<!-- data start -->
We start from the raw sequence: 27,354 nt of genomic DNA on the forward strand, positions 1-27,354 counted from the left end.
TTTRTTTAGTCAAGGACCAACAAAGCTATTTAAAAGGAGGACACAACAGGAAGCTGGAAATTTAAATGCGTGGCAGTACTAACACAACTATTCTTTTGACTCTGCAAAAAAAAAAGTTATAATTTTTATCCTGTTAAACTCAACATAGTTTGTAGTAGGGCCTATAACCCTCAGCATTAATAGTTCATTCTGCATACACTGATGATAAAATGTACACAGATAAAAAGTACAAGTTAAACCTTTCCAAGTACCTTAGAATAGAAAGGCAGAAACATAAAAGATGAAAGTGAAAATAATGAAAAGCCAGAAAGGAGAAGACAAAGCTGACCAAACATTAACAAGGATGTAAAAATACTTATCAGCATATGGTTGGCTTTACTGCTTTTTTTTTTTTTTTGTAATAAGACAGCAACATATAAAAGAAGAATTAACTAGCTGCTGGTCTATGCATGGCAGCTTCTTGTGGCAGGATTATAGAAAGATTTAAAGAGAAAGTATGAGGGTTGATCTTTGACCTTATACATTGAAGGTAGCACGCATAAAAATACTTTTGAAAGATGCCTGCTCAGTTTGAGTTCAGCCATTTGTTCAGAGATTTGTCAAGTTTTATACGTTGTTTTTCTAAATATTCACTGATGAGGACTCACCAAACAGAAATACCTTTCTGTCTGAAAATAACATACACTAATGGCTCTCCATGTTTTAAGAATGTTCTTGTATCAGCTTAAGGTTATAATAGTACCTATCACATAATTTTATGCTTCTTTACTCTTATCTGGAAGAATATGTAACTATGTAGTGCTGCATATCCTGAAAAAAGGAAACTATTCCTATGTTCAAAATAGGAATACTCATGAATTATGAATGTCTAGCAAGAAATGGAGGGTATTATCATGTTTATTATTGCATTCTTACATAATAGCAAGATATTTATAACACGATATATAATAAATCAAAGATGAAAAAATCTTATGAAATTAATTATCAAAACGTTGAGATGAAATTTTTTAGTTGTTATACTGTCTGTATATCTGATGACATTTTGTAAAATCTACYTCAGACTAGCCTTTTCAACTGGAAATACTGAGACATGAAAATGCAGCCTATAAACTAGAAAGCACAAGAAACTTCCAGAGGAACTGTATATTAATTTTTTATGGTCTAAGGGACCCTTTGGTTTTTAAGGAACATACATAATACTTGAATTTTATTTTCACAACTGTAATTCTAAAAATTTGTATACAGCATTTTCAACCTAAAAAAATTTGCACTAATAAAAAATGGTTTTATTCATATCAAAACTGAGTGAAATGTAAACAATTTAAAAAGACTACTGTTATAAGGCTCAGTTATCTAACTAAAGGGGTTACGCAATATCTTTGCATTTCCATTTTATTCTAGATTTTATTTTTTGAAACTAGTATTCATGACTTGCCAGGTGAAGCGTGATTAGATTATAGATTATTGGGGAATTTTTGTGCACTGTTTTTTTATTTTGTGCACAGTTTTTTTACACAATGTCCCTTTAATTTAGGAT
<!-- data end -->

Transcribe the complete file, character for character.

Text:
We start from the raw sequence: 27,354 nt of genomic DNA on the forward strand, positions 1-27,354 counted from the left end.
TTTRTTTAGTCAAGGACCAACAAAGCTATTTAAAAGGAGGACACAACAGGAAGCTGGAAATTTAAATGCGTGGCAGTACTAACACAACTATTCTTTTGACTCTGCAAAAAAAAAAGTTATAATTTTTATCCTGTTAAACTCAACATAGTTTGTAGTAGGGCCTATAACCCTCAGCATTAATAGTTCATTCTGCATACACTGATGATAAAATGTACACAGATAAAAAGTACAAGTTAAACCTTTCCAAGTACCTTAGAATAGAAAGGCAGAAACATAAAAGATGAAAGTGAAAATAATGAAAAGCCAGAAAGGAGAAGACAAAGCTGACCAAACATTAACAAGGATGTAAAAATACTTATCAGCATATGGTTGGCTTTACTGCTTTTTTTTTTTTTTTGTAATAAGACAGCAACATATAAAAGAAGAATTAACTAGCTGCTGGTCTATGCATGGCAGCTTCTTGTGGCAGGATTATAGAAAGATTTAAAGAGAAAGTATGAGGGTTGATCTTTGACCTTATACATTGAAGGTAGCACGCATAAAAATACTTTTGAAAGATGCCTGCTCAGTTTGAGTTCAGCCATTTGTTCAGAGATTTGTCAAGTTTTATACGTTGTTTTTCTAAATATTCACTGATGAGGACTCACCAAACAGAAATACCTTTCTGTCTGAAAATAACATACACTAATGGCTCTCCATGTTTTAAGAATGTTCTTGTATCAGCTTAAGGTTATAATAGTACCTATCACATAATTTTATGCTTCTTTACTCTTATCTGGAAGAATATGTAACTATGTAGTGCTGCATATCCTGAAAAAAGGAAACTATTCCTATGTTCAAAATAGGAATACTCATGAATTATGAATGTCTAGCAAGAAATGGAGGGTATTATCATGTTTATTATTGCATTCTTACATAATAGCAAGATATTTATAACACGATATATAATAAATCAAAGATGAAAAAATCTTATGAAATTAATTATCAAAACGTTGAGATGAAATTTTTTAGTTGTTATACTGTCTGTATATCTGATGACATTTTGTAAAATCTACYTCAGACTAGCCTTTTCAACTGGAAATACTGAGACATGAAAATGCAGCCTATAAACTAGAAAGCACAAGAAACTTCCAGAGGAACTGTATATTAATTTTTTATGGTCTAAGGGACCCTTTGGTTTTTAAGGAACATACATAATACTTGAATTTTATTTTCACAACTGTAATTCTAAAAATTTGTATACAGCATTTTCAACCTAAAAAAATTTGCACTAATAAAAAATGGTTTTATTCATATCAAAACTGAGTGAAATGTAAACAATTTAAAAAGACTACTGTTATAAGGCTCAGTTATCTAACTAAAGGGGTTACGCAATATCTTTGCATTTCCATTTTATTCTAGATTTTATTTTTTGAAACTAGTATTCATGACTTGCCAGGTGAAGCGTGATTAGATTATAGATTATTGGGGAATTTTTGTGCACTGTTTTTTTATTTTGTGCACAGTTTTTTTACACAATGTCCCTTTAATTTAGGAT